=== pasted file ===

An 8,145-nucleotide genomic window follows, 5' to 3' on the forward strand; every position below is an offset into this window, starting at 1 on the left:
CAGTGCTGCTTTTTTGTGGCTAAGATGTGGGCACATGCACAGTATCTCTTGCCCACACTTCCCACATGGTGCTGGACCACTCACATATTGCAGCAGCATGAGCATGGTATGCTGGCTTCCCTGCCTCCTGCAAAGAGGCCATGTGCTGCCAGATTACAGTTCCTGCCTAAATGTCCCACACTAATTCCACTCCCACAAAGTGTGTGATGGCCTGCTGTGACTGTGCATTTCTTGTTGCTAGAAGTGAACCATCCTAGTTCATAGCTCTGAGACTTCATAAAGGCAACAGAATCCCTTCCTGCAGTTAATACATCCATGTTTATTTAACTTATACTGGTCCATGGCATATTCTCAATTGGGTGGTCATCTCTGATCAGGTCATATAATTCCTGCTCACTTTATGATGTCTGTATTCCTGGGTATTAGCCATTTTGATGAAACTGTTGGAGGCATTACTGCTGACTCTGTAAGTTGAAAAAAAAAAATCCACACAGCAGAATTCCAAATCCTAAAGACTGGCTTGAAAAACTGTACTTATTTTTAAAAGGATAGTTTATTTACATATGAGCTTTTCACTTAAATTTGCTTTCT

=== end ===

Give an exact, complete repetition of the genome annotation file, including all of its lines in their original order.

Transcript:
An 8,145-nucleotide genomic window follows, 5' to 3' on the forward strand; every position below is an offset into this window, starting at 1 on the left:
CAGTGCTGCTTTTTTGTGGCTAAGATGTGGGCACATGCACAGTATCTCTTGCCCACACTTCCCACATGGTGCTGGACCACTCACATATTGCAGCAGCATGAGCATGGTATGCTGGCTTCCCTGCCTCCTGCAAAGAGGCCATGTGCTGCCAGATTACAGTTCCTGCCTAAATGTCCCACACTAATTCCACTCCCACAAAGTGTGTGATGGCCTGCTGTGACTGTGCATTTCTTGTTGCTAGAAGTGAACCATCCTAGTTCATAGCTCTGAGACTTCATAAAGGCAACAGAATCCCTTCCTGCAGTTAATACATCCATGTTTATTTAACTTATACTGGTCCATGGCATATTCTCAATTGGGTGGTCATCTCTGATCAGGTCATATAATTCCTGCTCACTTTATGATGTCTGTATTCCTGGGTATTAGCCATTTTGATGAAACTGTTGGAGGCATTACTGCTGACTCTGTAAGTTGAAAAAAAAAAATCCACACAGCAGAATTCCAAATCCTAAAGACTGGCTTGAAAAACTGTACTTATTTTTAAAAGGATAGTTTATTTACATATGAGCTTTTCACTTAAATTTGCTTTCT